Forget jobs. Show me the money!April 6, 2012: 3:07 PM ET
Beyond Big Miss: Wkly earnings down, aggregate payrolls up, PT for econ. reasons WAY down.Returnees working cheap = wage/price disinflation—
Dan Alpert (@DanielAlpert) April 06, 2012
Dan Alpert, a managing partner at Westwood Capital in New York, is one of my favorite sources. He was a life saver on that fateful Sunday night in September 2008 when it seemed the world was ending. He was in the CNN studios doing TV hits about Lehman's impending bankruptcy. I was working that day and he graciously agreed to swing by the CNNMoney newsroom to discuss the chaos with me and some editors and writers over pizza.
His tweet about Friday's disappointing jobs report hits the nail on the head. There is a heavy focus on how jobs growth is stalled and the unemployment rate is still relatively high. But perhaps a bigger concern from a consumer spending standpoint is that those who do have jobs are not able to keep up with the meager pickup in inflation. People that are returning to the workforce may be settling for jobs that don't pay all that well.
If you dig into the jobs report, there's a table showing the average hourly and weekly earnings for private sector workers. Hourly wages rose just 2.1% from March 2011. Weekly earnings are up 2.6% year-over-year ... but they were lower than they were in February. That's not good.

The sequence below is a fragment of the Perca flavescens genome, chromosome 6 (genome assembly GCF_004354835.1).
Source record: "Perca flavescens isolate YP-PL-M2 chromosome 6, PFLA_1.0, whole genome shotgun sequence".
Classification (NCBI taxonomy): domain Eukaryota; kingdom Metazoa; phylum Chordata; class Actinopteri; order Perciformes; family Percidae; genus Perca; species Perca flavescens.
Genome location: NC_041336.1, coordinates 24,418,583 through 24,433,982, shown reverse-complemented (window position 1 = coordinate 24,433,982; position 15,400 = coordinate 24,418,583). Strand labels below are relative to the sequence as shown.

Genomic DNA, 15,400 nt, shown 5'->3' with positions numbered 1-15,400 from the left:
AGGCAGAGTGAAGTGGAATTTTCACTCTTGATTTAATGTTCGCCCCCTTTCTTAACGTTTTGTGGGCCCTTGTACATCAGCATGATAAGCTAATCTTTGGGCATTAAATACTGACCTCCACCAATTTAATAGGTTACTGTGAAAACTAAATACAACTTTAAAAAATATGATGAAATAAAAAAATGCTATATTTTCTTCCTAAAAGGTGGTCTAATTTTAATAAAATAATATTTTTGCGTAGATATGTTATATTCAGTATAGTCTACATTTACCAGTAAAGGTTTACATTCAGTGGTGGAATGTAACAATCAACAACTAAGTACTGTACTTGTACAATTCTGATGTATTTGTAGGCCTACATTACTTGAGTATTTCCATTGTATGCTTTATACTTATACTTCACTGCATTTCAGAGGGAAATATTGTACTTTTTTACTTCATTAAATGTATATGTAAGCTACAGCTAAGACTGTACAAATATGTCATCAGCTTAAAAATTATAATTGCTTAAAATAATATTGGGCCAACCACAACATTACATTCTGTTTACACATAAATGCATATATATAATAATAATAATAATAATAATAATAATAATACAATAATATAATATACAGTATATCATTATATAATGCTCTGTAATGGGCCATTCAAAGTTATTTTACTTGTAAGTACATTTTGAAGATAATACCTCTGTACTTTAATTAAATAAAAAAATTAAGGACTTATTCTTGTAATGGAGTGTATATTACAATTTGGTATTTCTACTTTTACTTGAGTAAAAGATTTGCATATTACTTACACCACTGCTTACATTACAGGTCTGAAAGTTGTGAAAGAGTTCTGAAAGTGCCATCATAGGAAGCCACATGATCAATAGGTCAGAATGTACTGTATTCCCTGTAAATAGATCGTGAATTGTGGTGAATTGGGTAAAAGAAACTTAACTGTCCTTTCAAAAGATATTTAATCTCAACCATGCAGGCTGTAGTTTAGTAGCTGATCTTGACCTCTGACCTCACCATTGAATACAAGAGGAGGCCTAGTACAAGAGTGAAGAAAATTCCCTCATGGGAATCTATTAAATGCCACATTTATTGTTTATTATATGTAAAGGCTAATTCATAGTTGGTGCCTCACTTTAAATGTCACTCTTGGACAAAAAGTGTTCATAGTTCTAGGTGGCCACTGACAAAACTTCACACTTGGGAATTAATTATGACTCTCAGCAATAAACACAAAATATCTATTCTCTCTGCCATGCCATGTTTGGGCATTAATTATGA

The consumer price figures for March aren't due out until next Friday (the 13th ... beware ladders, black cats and psychos in hockey masks) but according to the February CPI report, prices for "all items" were up 2.9% over the past 12 months. Gas prices accounted for 80% of the monthly jump in the price of all goods in February. And gas prices have continued to rise since then. So it would not be a shock if the year-over-year price change for all items through the end of March is above 3%.
Now the Fed and many economists like to look at core CPI numbers since they strip out the volatile costs of food and energy. The argument is that price hikes tied to commodities can be "transitory." And core CPI is only up 2.2% year-over-year. That's a little big higher than the Fed would like but not uncomfortably so.
However, real people can't exclude eating and driving from their daily life. So unless gas prices head lower soon, the lack of wage growth could be a huge problem for the U.S. economy. With consumers spending more of their paycheck to fill the tank of their car, they may spend less on other "discretionary" items. And that could mean that the current slowdown is only beginning.